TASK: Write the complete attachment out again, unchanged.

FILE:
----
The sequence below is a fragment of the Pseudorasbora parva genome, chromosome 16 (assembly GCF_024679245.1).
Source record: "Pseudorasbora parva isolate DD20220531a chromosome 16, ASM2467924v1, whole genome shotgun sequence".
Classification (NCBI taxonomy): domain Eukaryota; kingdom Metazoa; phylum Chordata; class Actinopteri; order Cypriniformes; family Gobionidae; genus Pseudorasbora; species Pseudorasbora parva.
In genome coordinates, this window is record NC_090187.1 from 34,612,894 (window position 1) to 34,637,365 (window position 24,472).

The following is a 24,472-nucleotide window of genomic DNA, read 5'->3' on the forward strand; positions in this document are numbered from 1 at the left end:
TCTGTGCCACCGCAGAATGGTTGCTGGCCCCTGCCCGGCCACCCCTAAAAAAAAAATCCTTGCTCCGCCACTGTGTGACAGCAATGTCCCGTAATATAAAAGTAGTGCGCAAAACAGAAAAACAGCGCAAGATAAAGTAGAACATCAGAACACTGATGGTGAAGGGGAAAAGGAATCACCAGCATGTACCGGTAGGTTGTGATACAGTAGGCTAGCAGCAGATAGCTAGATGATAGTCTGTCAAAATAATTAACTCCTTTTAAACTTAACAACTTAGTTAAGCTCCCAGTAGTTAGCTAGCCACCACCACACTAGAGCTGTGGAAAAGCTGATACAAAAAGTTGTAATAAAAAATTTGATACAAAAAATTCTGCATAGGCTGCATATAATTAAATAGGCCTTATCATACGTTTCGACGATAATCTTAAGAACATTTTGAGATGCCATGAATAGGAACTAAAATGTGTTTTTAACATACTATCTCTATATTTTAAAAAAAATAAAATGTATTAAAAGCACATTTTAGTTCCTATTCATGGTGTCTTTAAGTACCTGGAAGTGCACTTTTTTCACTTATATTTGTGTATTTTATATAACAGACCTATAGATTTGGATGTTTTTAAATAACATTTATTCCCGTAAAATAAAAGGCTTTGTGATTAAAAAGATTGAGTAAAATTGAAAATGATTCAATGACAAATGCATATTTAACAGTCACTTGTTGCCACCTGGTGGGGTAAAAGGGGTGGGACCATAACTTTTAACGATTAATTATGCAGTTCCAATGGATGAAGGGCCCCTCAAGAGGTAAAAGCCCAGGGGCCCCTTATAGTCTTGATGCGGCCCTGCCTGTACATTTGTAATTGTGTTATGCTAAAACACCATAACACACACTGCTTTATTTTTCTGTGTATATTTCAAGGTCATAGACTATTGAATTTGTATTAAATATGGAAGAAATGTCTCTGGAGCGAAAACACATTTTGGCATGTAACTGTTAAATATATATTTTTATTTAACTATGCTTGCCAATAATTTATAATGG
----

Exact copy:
The sequence below is a fragment of the Pseudorasbora parva genome, chromosome 16 (assembly GCF_024679245.1).
Source record: "Pseudorasbora parva isolate DD20220531a chromosome 16, ASM2467924v1, whole genome shotgun sequence".
Classification (NCBI taxonomy): domain Eukaryota; kingdom Metazoa; phylum Chordata; class Actinopteri; order Cypriniformes; family Gobionidae; genus Pseudorasbora; species Pseudorasbora parva.
In genome coordinates, this window is record NC_090187.1 from 34,612,894 (window position 1) to 34,637,365 (window position 24,472).

The following is a 24,472-nucleotide window of genomic DNA, read 5'->3' on the forward strand; positions in this document are numbered from 1 at the left end:
TCTGTGCCACCGCAGAATGGTTGCTGGCCCCTGCCCGGCCACCCCTAAAAAAAAAATCCTTGCTCCGCCACTGTGTGACAGCAATGTCCCGTAATATAAAAGTAGTGCGCAAAACAGAAAAACAGCGCAAGATAAAGTAGAACATCAGAACACTGATGGTGAAGGGGAAAAGGAATCACCAGCATGTACCGGTAGGTTGTGATACAGTAGGCTAGCAGCAGATAGCTAGATGATAGTCTGTCAAAATAATTAACTCCTTTTAAACTTAACAACTTAGTTAAGCTCCCAGTAGTTAGCTAGCCACCACCACACTAGAGCTGTGGAAAAGCTGATACAAAAAGTTGTAATAAAAAATTTGATACAAAAAATTCTGCATAGGCTGCATATAATTAAATAGGCCTTATCATACGTTTCGACGATAATCTTAAGAACATTTTGAGATGCCATGAATAGGAACTAAAATGTGTTTTTAACATACTATCTCTATATTTTAAAAAAAATAAAATGTATTAAAAGCACATTTTAGTTCCTATTCATGGTGTCTTTAAGTACCTGGAAGTGCACTTTTTTCACTTATATTTGTGTATTTTATATAACAGACCTATAGATTTGGATGTTTTTAAATAACATTTATTCCCGTAAAATAAAAGGCTTTGTGATTAAAAAGATTGAGTAAAATTGAAAATGATTCAATGACAAATGCATATTTAACAGTCACTTGTTGCCACCTGGTGGGGTAAAAGGGGTGGGACCATAACTTTTAACGATTAATTATGCAGTTCCAATGGATGAAGGGCCCCTCAAGAGGTAAAAGCCCAGGGGCCCCTTATAGTCTTGATGCGGCCCTGCCTGTACATTTGTAATTGTGTTATGCTAAAACACCATAACACACACTGCTTTATTTTTCTGTGTATATTTCAAGGTCATAGACTATTGAATTTGTATTAAATATGGAAGAAATGTCTCTGGAGCGAAAACACATTTTGGCATGTAACTGTTAAATATATATTTTTATTTAACTATGCTTGCCAATAATTTATAATGG